Post-Storm Restoration Plan

a worker climbs a power pole over the ocean. Two workers in a nearby boat hold onto lines attached to the pole.
Photo by John Stuart.

FKEC works year-round to stay prepared for hurricane and tropical storms.

The co-op adjust its restoration plan for different storm damage scenarios, but listed below are the seven general steps we follow:

Pre- & Post-Storm Plan

    1. FKEC checks and stocks all facility resources necessary to sustain allow us operation for 72 hours in stand-alone mode. Preparations include:
      • Stocking food and water to house employees and outside repair crews if necessary.
      • Checking operation of generators and fuel supply.
      • Securing all equipment and supplies inside warehouse.
    2. FKEC crews continue making repairs until conditions are no longer safe (winds exceed 45 mph). At this time, the final trucks are secured in the warehouse and the system is monitored throughout the storm.
    3. After a storm, FKEC first determines the extent of damage to the power supply from the mainland. Then, crews assess the damage to our transmission lines, substations, generation facility and distribution lines and quantify the equipment necessary for repairs. A restoration timeline is estimated.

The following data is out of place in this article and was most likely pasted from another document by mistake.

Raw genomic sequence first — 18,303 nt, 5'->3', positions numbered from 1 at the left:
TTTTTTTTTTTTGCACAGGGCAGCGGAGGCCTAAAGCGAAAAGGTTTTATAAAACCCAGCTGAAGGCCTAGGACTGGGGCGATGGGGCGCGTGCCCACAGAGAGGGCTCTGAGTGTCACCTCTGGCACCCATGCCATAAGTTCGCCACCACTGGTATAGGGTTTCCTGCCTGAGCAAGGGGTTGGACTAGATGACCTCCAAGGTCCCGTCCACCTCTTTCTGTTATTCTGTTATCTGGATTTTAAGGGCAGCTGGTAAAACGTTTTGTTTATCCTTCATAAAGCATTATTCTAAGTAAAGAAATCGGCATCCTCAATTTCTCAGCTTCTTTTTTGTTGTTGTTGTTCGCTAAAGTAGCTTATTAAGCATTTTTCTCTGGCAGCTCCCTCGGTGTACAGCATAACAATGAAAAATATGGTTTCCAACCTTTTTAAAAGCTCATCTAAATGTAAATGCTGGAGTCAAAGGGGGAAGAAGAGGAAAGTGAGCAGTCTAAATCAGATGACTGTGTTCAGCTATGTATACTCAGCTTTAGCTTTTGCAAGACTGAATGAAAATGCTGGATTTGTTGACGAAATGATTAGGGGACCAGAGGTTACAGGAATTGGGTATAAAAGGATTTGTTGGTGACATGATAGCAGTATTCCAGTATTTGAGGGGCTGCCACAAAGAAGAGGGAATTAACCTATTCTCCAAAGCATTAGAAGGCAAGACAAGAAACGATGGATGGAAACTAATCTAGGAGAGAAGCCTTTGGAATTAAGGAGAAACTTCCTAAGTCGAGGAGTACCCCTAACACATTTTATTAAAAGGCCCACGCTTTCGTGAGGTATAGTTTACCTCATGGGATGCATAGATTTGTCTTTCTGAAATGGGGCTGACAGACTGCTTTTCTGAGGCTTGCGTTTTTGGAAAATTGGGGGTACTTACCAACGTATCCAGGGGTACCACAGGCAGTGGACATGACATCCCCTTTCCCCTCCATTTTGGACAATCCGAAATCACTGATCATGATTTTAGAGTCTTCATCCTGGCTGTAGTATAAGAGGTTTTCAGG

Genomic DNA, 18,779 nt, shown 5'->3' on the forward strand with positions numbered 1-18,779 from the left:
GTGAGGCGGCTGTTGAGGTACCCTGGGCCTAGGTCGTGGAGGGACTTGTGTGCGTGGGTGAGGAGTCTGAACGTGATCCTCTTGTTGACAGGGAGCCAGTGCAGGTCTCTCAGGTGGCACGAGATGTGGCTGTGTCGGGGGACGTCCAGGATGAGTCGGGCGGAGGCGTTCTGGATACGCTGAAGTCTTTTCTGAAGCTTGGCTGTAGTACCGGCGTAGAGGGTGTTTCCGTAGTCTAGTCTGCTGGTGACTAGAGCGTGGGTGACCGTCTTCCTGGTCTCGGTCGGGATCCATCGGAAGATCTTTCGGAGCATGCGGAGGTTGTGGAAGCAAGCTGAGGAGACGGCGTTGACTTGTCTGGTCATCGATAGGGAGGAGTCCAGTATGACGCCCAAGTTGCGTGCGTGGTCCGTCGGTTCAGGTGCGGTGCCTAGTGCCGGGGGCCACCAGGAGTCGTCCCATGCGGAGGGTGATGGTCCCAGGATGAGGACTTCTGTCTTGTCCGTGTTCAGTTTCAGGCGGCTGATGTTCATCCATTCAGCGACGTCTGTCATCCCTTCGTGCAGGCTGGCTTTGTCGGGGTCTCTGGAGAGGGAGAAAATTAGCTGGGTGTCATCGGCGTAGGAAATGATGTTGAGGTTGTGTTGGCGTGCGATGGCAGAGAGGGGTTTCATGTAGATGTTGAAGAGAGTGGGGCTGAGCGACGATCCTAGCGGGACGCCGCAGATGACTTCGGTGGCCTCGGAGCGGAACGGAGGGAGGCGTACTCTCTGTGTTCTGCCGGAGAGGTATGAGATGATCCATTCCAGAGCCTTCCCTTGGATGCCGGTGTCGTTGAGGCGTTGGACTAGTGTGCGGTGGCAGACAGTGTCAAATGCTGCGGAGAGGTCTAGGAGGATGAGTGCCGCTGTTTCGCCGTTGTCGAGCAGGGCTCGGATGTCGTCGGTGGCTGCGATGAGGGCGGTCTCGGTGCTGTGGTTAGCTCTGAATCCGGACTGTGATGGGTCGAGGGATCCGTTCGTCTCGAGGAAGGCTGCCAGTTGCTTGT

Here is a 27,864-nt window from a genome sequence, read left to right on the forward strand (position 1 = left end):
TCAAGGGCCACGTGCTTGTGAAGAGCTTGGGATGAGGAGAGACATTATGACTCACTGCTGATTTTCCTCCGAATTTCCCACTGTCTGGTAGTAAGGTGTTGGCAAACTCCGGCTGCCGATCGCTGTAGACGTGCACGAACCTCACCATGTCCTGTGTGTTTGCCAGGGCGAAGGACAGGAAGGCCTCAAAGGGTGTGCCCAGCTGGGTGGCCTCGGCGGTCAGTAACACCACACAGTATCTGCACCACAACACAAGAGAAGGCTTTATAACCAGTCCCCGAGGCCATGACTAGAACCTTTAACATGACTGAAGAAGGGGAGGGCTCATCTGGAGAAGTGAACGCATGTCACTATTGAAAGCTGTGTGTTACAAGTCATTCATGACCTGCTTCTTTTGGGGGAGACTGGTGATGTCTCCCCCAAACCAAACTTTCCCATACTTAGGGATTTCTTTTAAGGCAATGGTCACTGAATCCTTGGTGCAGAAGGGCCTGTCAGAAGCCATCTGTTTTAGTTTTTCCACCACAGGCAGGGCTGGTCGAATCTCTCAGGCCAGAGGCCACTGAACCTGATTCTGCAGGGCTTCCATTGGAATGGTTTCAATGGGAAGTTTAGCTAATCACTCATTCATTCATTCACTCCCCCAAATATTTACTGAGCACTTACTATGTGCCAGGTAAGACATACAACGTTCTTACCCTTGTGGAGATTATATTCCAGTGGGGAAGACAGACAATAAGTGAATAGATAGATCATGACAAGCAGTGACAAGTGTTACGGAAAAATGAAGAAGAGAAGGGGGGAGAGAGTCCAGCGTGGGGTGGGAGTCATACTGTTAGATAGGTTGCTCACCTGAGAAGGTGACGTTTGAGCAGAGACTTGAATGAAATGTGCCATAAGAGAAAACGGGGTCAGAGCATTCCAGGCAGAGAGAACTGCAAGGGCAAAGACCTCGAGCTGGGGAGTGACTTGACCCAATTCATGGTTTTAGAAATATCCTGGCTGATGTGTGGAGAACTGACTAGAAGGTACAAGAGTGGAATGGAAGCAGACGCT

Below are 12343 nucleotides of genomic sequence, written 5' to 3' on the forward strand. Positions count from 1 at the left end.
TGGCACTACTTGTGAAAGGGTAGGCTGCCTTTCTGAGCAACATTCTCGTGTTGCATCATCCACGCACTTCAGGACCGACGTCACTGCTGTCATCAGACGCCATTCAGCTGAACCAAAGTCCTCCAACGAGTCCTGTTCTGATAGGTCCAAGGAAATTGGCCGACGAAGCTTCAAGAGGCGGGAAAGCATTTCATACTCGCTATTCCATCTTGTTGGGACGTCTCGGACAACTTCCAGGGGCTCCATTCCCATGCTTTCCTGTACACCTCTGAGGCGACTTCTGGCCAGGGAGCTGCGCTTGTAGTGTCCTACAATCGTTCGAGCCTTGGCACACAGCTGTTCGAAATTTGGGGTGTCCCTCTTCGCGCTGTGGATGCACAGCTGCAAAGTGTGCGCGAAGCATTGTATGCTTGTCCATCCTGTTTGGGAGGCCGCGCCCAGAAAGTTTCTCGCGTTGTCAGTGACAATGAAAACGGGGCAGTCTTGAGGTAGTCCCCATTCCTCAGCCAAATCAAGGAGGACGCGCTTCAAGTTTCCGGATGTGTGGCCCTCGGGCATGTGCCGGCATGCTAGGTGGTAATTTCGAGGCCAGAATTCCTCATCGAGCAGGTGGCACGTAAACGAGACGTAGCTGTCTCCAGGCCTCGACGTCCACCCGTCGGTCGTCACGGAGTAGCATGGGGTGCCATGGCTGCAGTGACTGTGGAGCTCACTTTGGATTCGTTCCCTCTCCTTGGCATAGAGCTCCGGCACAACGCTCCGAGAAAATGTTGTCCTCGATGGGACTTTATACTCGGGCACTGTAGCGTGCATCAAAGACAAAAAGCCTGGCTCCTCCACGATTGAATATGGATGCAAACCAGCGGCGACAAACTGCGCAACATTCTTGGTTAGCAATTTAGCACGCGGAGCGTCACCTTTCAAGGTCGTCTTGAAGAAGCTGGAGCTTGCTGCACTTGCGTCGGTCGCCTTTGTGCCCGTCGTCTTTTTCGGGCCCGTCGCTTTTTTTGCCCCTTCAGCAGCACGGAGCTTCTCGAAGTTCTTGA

4. Depending on damage, FKEC first makes necessary repairs to the main transmission lines and to the six substations that transform our power to a usable voltage. FKEC’s generation facility may also provide limited power to critical services.
    5. Work is done to restore power to life and safety situations and essential community services (fire stations, hospitals, grocery stores, etc). Because of the design of FKEC’s electric system, power may be restored to nearby consumers also.
    6. Crews focus on repairing damage to neighborhood distribution lines and transformers. Work is done so the greatest number of people are restored in the least amount of time.
    7. Finally, power is restored to individual members with isolated issues (fallen trees, etc.) Damaged houses are evaluated one-by-one to determine if they can safely receive power. If so, those homes are then reconnected.